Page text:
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40th Anniversary Of The 1974 Joint Sitting Of Parliament

Today is the 40th anniversary of the Joint Sitting of the House of Representatives and the Senate, held during the term of the Whitlam Labor government.

The Joint Sitting, the first and only ever held, took place over two days, August 6 and 7, 1974.

Gough Whitlam described the sitting as “a last resort to enable the democratic will of the Australian people to prevail over blind obstruction”.

Joint Sitting

The proceedings took place in what is now Old Parliament House. They were chaired by the Speaker of the House of Representatives, Jim Cope. The Liberal Opposition Leader (and future Speaker) was Bill Snedden. The Governor-General was the just-appointed Sir John Kerr.

The only member of either house who attended the Joint Sitting and is still serving is Philip Ruddock. Now the member for Berowra, in 1974 he was the 31-year-old Liberal member for Parramatta and still in his first year as a member of the House.

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The Six Bills

Six bills were submitted to the Joint Sitting, all of which had been first passed by the House of Representatives in 1973, following the election of the Whitlam government. [Read more…]


Japanese Prime Minister Shinzo Abe Addresses Australian Parliament

The Prime Minister of Japan, Shinzo Abe, has addressed the Australian Parliament in Canberra today.

Abe

Abe and Prime Minister Tony Abbott both spoke to a joint sitting of the two houses in the House of Representatives. Abe’s delivered his speech in English, which is being interpreted as a high compliment from the Japanese.

Abbott told the House: “Since 1957, Australian coal, iron ore and gas has powered Japan’s prosperity; and Japanese cars, consumer goods and electronics have transformed Australians’ lives. Australians are grateful for the Japanese trade and Japanese investment that has helped to build our modern prosperity. Above all, we appreciate the mutual respect and trust that has underpinned the commercial relationship. [Read more…]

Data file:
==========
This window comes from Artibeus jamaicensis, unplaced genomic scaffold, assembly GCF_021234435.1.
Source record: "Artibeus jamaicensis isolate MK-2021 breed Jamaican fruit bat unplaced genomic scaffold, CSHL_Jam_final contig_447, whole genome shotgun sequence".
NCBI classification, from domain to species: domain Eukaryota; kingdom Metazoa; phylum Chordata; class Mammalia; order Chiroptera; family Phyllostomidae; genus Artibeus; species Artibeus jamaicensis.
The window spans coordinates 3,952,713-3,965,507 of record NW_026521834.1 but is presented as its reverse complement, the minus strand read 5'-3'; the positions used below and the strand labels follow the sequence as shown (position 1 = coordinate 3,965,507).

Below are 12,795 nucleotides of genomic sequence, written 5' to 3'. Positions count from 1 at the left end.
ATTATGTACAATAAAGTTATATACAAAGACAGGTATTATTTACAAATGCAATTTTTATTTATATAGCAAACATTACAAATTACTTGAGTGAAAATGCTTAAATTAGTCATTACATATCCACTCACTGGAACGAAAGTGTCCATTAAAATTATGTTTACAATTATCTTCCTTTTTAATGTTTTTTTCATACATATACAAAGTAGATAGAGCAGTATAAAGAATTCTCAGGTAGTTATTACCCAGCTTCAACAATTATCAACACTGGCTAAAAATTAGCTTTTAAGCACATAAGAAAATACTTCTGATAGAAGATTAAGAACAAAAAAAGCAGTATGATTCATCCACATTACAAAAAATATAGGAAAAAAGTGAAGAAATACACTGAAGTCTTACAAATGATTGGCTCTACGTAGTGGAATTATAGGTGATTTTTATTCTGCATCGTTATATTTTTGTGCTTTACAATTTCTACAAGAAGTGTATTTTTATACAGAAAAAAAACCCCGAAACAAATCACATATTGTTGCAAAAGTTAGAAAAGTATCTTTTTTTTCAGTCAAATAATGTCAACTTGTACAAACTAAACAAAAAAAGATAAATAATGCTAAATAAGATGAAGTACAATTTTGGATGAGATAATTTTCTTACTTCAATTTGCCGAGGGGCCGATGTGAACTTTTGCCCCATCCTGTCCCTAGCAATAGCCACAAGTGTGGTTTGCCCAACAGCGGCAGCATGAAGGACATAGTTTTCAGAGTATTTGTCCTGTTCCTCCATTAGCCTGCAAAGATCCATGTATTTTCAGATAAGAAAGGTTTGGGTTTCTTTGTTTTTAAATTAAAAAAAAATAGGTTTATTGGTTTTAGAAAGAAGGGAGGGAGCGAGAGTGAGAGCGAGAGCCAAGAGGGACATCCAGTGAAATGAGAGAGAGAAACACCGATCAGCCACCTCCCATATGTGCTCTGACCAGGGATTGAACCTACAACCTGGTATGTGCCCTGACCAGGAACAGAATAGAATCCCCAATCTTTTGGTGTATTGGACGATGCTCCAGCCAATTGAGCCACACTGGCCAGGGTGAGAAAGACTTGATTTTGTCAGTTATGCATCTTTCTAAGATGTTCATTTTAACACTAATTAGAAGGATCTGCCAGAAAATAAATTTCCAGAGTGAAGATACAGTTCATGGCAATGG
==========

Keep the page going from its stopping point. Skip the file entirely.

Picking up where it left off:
The 1974 Joint Sitting Of Parliament

The 1974 joint sitting of the Commonwealth Parliament is so far the only one in the history of the federation.

When the Liberal-Country Party opposition threatened to block Supply in April 1974, Prime Minister Gough Whitlam called a double dissolution for May 18. He used five bills on electoral reform, Medibank (Medicare), and petroleum and minerals as the grounds.

Returned at the election, Whitlam immediately resubmitted the five bills that had been the basis of the double dissolution. They were passed by the House but again rejected by the Senate. On August 6, 1974 the parliament met in a joint sitting and the five bills were passed over two days. [Read more…]


Double Dissolutions, Joint Sittings And Reserve Powers

This is a paper produced by the Parliamentary Education Office.

It provides an excellent overview of double dissolutions, joint sittings and the reserve powers of the Governor-General. [Read more…]


Sir William Deane’s Speech On the Centenary of the Australian Parliament

The Governor-General, Sir William Deane, presided at the opening of the Commemorative Meeting of the Commonwealth Parliament.

DeaneThe joint sitting of the Parliament took place in Melbourne’s Exhibition Building.

The Centenary of Federation joint sitting took place one hundred years to the day since the First Commonwealth Parliament met in 1901.

The First Parliament met in Melbourne’s Parliament House until it moved to Canberra in 1927.

During that time – 1901-1927 – the Victorian Parliament met in the Exhibition Building.
[Read more…]